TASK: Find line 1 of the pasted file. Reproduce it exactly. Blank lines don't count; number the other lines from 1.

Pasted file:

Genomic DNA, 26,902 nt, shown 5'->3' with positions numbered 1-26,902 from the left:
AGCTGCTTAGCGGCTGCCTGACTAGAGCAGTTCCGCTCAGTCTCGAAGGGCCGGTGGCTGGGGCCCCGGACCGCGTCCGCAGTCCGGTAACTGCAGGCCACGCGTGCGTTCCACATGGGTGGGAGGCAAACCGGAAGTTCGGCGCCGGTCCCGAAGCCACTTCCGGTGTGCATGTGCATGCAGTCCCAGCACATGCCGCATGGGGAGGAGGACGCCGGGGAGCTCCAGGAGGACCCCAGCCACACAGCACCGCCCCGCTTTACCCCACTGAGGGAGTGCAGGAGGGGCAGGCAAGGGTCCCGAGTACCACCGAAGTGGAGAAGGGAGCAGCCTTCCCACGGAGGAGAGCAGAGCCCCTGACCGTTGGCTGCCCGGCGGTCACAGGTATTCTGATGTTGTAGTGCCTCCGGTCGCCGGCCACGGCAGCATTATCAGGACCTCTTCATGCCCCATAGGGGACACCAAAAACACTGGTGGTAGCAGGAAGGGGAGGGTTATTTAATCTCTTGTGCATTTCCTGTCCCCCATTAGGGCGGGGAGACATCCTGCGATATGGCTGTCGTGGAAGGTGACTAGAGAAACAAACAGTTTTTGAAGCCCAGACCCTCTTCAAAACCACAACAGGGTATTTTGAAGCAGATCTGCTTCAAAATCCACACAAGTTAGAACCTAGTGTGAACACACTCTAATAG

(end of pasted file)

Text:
Genomic DNA, 26,902 nt, shown 5'->3' with positions numbered 1-26,902 from the left: